US says looking at Quad meeting in fall focused on infrastructure


WASHINGTON – The United States is looking to convene an in-person meeting of its partners the Quad group of countries – Australia, India and Japan – in the fall with a focus on infrastructure in the face of the challenge from China, President Joe Biden’s policy coordinator for the Indo-Pacific said on Wednesday (May 26).

Kurt Campbell said other countries would be welcome to work with the Quad, which held a first virtual leaders’ summit in March and pledged to work closely on Covid-19 vaccine distribution, climate issues and security.

“We want to look this fall to convene an in-person Quad and the hope will be to make a similar kind of engagement on infrastructure more generally,” Campbell told an online event hosted by Stanford University’s Shorenstein Asia-Pacific Research Centre.

“And I do want to underscore… this is not a fancy club. If there are other countries that believe that they’d like to engage and work with us, the door will be open as we go forward,” Campbell said.

The March Quad summit was carefully choreographed to counter China’s growing influence and Biden and his fellow leaders pledged to work to ensure a free and open Indo-Pacific in the face of challenges from Beijing.

They also agreed an in-person summit would be held later in the year.

Campbell said the “operating system” the United States had helped build in Asia remained intact but was “under substantial strain” in the face of China’s rise.

“It’s going to need to be reinvigorated in a number of ways, not just by the United States, but other countries that use the operating system and that means Japan that means South Korea, Australia, countries in Europe that want to do more in Asia and across the board,” he said.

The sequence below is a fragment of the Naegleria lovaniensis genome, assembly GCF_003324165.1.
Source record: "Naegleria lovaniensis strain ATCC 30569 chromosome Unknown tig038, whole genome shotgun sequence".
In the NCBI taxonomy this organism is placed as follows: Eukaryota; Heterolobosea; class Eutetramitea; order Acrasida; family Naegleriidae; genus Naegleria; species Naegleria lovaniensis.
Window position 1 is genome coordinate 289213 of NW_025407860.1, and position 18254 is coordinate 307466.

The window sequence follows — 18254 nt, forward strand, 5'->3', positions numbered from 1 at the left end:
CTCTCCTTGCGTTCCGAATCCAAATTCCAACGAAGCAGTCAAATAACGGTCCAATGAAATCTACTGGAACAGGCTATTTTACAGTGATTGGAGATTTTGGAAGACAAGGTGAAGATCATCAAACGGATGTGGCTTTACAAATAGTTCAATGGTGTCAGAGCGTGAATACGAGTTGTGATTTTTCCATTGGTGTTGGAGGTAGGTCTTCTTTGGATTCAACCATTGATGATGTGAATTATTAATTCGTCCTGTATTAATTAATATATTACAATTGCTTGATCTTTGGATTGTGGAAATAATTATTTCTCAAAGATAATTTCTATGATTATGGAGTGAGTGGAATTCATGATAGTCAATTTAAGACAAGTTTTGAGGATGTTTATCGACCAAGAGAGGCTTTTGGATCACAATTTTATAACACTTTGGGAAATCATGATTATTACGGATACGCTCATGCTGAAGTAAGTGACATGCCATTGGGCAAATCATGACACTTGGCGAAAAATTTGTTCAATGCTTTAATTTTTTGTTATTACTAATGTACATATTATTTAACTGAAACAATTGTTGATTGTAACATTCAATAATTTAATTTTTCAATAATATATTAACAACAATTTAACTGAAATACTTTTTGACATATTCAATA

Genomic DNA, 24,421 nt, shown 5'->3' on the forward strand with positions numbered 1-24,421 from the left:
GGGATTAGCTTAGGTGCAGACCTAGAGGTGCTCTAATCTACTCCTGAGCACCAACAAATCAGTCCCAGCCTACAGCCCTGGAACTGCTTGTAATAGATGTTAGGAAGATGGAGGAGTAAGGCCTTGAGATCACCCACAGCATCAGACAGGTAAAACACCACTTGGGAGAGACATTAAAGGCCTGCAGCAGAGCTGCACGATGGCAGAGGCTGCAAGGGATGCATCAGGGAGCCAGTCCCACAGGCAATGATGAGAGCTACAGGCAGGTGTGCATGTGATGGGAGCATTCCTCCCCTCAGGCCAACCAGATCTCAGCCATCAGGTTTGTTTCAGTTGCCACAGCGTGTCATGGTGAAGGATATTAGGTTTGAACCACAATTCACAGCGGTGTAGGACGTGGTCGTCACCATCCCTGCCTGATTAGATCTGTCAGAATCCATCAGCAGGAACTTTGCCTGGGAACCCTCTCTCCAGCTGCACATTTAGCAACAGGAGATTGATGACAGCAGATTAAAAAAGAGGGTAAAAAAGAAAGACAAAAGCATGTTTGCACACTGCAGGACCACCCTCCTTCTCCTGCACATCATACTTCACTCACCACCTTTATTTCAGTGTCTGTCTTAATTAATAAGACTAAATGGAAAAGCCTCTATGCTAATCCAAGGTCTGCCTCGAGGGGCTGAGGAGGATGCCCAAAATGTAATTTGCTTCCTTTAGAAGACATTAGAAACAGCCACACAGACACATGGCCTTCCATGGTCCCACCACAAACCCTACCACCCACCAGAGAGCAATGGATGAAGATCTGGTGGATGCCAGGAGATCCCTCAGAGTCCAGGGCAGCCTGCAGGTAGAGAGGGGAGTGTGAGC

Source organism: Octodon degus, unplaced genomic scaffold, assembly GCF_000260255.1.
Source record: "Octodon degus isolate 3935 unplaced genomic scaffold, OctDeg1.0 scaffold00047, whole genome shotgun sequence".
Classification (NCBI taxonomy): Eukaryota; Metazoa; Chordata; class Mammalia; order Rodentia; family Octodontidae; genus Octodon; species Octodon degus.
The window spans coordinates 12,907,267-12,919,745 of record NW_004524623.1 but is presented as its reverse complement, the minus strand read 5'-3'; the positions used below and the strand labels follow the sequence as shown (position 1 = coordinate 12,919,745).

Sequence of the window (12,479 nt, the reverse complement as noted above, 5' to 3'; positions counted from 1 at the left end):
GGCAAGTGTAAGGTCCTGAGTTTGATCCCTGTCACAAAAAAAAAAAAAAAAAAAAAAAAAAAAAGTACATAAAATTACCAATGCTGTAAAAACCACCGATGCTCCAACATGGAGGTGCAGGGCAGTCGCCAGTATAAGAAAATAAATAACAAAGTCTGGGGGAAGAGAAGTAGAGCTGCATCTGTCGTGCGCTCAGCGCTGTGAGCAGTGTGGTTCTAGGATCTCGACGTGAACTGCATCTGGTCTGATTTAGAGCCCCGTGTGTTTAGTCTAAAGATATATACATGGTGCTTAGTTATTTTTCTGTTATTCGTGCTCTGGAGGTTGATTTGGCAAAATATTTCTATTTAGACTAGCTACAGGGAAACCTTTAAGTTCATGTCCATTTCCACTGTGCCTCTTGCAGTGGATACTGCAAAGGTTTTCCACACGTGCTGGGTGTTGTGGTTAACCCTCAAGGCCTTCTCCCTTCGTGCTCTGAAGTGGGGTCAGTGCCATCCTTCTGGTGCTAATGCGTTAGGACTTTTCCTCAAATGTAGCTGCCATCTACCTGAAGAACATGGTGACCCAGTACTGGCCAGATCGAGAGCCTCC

Campbell said it was important for the United States to have a “positive economic vision of what it wants to contribute, what it wants to engage on in Asia.”

“We can do everything right in Asia, but without a economic strategy, it’s hard to be successful. That’s what Asians are looking for as we go forward. I think we’re ambitious about the Quad,” he said.

Biden, who pushing for big infrastructure spending at home, said in March he had suggested to British Prime Minister Boris Johnson that democratic countries should have an infrastructure plan to rival China’s Belt and Road Initiative (BRI).

The BRI is a multi-trillion-dollar infrastructure scheme launched in 2013 by China’s President Xi Jinping involving projects from East Asia to Europe and seen as a means to significantly expand Beijing’s economic and political influence.

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